“Who Do You Say That I Am?” 12th Sunday after Pentecost Matt 16:13-20 August 27, 2017
Grace to you and peace from God our Creator and our Lord and Savior Jesus Christ. Amen.
My beloved siblings in Christ, let me first say what an absolute joy it is to be back with you all. As many of you know, I have just recently moved back from the Midwest where I spent four years in seminary training to be a pastor. And let me tell you, it’s so good to be home. I also wanted to briefly thank you all. Even though my time with you all has been fairly limited, I will be forever grateful for this congregation. This community helped me hear God’s call to pastoral ministry and nurtured my vocational journey – in fact I preached my first two sermons before I started seminary right here from this spot.
This congregation embraced Ryan and me at a time when I was unsure of what community I could join and be welcomed as fully me – and we were so honored to be married in this space. And even when we moved halfway across the country, your love, friendship, prayers, and financial support stayed with us and sustained our sojourn. So thank you, beloved, for your all you have done and thank you for welcoming me back into this pulpit today.
But as I have been gone for four years now, I’ve returned to a changed community here at University Lutheran. There are new faces here – people I have yet to meet. I’ve been introduced to so many people since coming back. And this got me thinking – when you meet someone for the first time, how do describe yourself?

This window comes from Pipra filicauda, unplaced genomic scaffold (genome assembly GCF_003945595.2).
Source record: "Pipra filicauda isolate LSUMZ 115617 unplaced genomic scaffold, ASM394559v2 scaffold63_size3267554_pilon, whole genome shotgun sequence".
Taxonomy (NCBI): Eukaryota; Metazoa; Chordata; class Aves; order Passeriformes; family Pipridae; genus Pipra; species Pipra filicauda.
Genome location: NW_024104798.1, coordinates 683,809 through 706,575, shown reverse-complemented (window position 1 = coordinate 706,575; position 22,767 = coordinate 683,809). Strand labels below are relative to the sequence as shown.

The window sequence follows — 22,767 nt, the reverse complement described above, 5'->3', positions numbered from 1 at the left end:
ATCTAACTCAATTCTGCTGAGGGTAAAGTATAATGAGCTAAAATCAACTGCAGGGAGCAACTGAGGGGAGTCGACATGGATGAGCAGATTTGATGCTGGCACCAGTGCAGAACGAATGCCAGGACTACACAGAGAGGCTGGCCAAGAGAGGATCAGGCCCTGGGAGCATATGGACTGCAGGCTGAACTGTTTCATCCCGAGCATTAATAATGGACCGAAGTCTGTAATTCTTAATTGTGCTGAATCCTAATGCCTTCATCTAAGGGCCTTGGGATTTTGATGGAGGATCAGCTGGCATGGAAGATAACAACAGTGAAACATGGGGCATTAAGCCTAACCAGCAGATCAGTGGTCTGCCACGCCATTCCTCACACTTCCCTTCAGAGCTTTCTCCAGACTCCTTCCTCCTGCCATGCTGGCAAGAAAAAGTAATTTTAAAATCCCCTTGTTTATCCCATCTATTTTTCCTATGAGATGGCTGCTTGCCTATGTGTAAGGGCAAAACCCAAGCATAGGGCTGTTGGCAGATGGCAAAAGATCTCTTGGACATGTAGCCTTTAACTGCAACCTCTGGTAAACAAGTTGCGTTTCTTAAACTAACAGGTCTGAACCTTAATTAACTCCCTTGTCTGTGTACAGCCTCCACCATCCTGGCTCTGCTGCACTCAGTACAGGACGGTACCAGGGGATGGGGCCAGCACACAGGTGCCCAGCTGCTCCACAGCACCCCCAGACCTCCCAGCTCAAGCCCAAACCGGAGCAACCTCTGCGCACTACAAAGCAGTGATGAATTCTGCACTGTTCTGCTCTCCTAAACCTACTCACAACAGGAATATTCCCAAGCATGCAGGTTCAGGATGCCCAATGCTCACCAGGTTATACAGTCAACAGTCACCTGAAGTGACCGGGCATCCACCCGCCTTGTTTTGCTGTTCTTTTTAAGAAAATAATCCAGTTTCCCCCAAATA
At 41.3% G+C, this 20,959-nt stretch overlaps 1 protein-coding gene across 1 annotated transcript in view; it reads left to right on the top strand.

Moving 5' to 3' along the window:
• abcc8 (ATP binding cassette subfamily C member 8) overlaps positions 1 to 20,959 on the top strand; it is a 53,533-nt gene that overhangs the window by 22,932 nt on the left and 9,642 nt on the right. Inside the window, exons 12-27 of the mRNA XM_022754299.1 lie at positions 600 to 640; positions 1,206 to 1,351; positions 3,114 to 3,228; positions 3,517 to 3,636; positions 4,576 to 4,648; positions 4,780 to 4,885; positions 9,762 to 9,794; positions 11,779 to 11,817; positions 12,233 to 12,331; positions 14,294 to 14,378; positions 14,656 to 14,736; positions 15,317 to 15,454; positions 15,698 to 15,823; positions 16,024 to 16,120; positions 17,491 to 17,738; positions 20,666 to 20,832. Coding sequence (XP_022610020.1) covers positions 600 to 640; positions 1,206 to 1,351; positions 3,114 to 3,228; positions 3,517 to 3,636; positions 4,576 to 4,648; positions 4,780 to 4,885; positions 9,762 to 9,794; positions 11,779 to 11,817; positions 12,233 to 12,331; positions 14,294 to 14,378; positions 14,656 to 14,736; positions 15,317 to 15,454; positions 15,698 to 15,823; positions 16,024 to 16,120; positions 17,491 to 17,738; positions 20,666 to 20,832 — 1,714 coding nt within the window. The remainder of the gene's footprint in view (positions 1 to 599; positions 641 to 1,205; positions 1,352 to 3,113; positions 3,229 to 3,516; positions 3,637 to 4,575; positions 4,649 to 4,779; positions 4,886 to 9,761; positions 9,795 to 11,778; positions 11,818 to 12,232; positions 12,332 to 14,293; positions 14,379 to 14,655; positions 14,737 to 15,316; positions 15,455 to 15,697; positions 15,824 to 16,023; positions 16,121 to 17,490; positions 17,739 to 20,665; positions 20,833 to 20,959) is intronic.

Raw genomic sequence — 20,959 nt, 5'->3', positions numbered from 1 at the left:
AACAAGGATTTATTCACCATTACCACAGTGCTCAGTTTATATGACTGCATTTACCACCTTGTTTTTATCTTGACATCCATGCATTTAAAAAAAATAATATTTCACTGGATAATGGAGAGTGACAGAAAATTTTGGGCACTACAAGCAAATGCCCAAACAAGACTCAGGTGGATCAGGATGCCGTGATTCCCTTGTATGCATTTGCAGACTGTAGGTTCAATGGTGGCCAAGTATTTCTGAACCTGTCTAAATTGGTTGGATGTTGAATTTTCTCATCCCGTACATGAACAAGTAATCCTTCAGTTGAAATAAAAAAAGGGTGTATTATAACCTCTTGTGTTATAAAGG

What words would you use to tell them who you are? Maybe your occupation or family role? Maybe your hobbies or what sports teams you root for? It can be hard sometimes, because we don’t want these labels to define us, but they do tell a person more about who we are – more about our identity. I think about this a lot. I sometimes wonder how much I want to tell a person when I first meet them. Do I give them my life story? Just tell them a few things? Do I keep some things secret?
Today we hear about Jesus’ identity as well. In some ways it’s a new introduction for him to his disciples. We hear what others have been saying about him and what they think of him. Perhaps he is one of the great prophets returned from the dead. It’s a great, if not confusing, legacy to have, of course. A strong and bold lineage to be tied to.
But when Jesus his asks disciples about what they think of his identity in today’s gospel reading, I think he is asking an even deeper question. “Who do you say that I am?” They had been journeying together for some time by now. They had seen great works of power, teaching, and healing. I think Jesus is saying ‘tell me what you think you know about me.’ Why are you here? Why have you uprooted your lives to follow this roaming rabbi through the countryside?